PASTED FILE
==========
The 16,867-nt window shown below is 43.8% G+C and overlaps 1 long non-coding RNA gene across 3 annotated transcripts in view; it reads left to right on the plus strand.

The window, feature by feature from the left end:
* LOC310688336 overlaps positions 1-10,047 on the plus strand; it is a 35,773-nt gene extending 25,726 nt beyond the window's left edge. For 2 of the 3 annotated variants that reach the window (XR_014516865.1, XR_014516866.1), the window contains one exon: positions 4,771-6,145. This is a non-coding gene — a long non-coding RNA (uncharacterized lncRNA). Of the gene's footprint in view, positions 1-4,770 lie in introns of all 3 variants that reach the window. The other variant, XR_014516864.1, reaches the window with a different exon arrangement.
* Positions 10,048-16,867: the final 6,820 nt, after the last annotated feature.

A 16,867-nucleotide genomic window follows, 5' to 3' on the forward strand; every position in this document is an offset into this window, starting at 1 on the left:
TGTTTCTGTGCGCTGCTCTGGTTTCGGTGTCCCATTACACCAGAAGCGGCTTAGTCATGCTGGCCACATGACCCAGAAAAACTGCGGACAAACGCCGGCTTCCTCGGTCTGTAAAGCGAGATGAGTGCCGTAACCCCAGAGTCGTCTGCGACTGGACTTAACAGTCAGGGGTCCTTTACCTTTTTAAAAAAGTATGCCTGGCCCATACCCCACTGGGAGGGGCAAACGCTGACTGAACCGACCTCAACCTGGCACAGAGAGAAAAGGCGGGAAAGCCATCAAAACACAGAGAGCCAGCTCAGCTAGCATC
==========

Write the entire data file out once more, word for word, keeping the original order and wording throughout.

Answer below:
The 16,867-nt window shown below is 43.8% G+C and overlaps 1 long non-coding RNA gene across 3 annotated transcripts in view; it reads left to right on the plus strand.

The window, feature by feature from the left end:
* LOC310688336 overlaps positions 1-10,047 on the plus strand; it is a 35,773-nt gene extending 25,726 nt beyond the window's left edge. For 2 of the 3 annotated variants that reach the window (XR_014516865.1, XR_014516866.1), the window contains one exon: positions 4,771-6,145. This is a non-coding gene — a long non-coding RNA (uncharacterized lncRNA). Of the gene's footprint in view, positions 1-4,770 lie in introns of all 3 variants that reach the window. The other variant, XR_014516864.1, reaches the window with a different exon arrangement.
* Positions 10,048-16,867: the final 6,820 nt, after the last annotated feature.

A 16,867-nucleotide genomic window follows, 5' to 3' on the forward strand; every position in this document is an offset into this window, starting at 1 on the left:
TGTTTCTGTGCGCTGCTCTGGTTTCGGTGTCCCATTACACCAGAAGCGGCTTAGTCATGCTGGCCACATGACCCAGAAAAACTGCGGACAAACGCCGGCTTCCTCGGTCTGTAAAGCGAGATGAGTGCCGTAACCCCAGAGTCGTCTGCGACTGGACTTAACAGTCAGGGGTCCTTTACCTTTTTAAAAAAGTATGCCTGGCCCATACCCCACTGGGAGGGGCAAACGCTGACTGAACCGACCTCAACCTGGCACAGAGAGAAAAGGCGGGAAAGCCATCAAAACACAGAGAGCCAGCTCAGCTAGCATC